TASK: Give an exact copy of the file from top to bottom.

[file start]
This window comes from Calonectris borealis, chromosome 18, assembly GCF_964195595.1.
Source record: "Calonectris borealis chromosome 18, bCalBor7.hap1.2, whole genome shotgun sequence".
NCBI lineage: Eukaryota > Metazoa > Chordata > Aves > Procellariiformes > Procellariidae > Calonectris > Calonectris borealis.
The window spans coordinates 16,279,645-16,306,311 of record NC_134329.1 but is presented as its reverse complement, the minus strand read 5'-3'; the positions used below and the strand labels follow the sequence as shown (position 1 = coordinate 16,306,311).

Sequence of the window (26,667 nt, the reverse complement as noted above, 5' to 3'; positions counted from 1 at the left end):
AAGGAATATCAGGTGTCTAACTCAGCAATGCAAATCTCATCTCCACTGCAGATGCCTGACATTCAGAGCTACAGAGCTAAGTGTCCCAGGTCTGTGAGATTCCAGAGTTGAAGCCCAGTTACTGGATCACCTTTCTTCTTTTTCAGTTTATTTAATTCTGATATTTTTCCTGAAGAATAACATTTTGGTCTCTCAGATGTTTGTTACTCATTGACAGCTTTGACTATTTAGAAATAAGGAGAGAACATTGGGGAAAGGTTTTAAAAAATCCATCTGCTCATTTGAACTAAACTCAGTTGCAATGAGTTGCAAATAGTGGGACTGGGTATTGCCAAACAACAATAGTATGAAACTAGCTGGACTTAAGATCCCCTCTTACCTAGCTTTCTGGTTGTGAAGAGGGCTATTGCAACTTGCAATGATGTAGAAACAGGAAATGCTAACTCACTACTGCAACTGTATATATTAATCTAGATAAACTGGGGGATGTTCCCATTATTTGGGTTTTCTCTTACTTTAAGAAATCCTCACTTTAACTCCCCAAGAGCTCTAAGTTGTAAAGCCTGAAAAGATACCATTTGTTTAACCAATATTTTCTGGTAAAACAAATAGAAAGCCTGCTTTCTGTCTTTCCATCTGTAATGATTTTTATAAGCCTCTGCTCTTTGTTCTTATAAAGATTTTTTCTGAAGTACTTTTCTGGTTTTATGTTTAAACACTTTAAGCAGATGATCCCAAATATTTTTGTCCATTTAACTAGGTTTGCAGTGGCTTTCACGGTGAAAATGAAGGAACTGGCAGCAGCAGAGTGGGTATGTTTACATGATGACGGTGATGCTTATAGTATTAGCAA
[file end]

This window comes from Calonectris borealis, chromosome 18, assembly GCF_964195595.1.
Source record: "Calonectris borealis chromosome 18, bCalBor7.hap1.2, whole genome shotgun sequence".
NCBI lineage: Eukaryota > Metazoa > Chordata > Aves > Procellariiformes > Procellariidae > Calonectris > Calonectris borealis.
The window spans coordinates 16,279,645-16,306,311 of record NC_134329.1 but is presented as its reverse complement, the minus strand read 5'-3'; the positions used below and the strand labels follow the sequence as shown (position 1 = coordinate 16,306,311).

Sequence of the window (26,667 nt, the reverse complement as noted above, 5' to 3'; positions counted from 1 at the left end):
AAGGAATATCAGGTGTCTAACTCAGCAATGCAAATCTCATCTCCACTGCAGATGCCTGACATTCAGAGCTACAGAGCTAAGTGTCCCAGGTCTGTGAGATTCCAGAGTTGAAGCCCAGTTACTGGATCACCTTTCTTCTTTTTCAGTTTATTTAATTCTGATATTTTTCCTGAAGAATAACATTTTGGTCTCTCAGATGTTTGTTACTCATTGACAGCTTTGACTATTTAGAAATAAGGAGAGAACATTGGGGAAAGGTTTTAAAAAATCCATCTGCTCATTTGAACTAAACTCAGTTGCAATGAGTTGCAAATAGTGGGACTGGGTATTGCCAAACAACAATAGTATGAAACTAGCTGGACTTAAGATCCCCTCTTACCTAGCTTTCTGGTTGTGAAGAGGGCTATTGCAACTTGCAATGATGTAGAAACAGGAAATGCTAACTCACTACTGCAACTGTATATATTAATCTAGATAAACTGGGGGATGTTCCCATTATTTGGGTTTTCTCTTACTTTAAGAAATCCTCACTTTAACTCCCCAAGAGCTCTAAGTTGTAAAGCCTGAAAAGATACCATTTGTTTAACCAATATTTTCTGGTAAAACAAATAGAAAGCCTGCTTTCTGTCTTTCCATCTGTAATGATTTTTATAAGCCTCTGCTCTTTGTTCTTATAAAGATTTTTTCTGAAGTACTTTTCTGGTTTTATGTTTAAACACTTTAAGCAGATGATCCCAAATATTTTTGTCCATTTAACTAGGTTTGCAGTGGCTTTCACGGTGAAAATGAAGGAACTGGCAGCAGCAGAGTGGGTATGTTTACATGATGACGGTGATGCTTATAGTATTAGCAA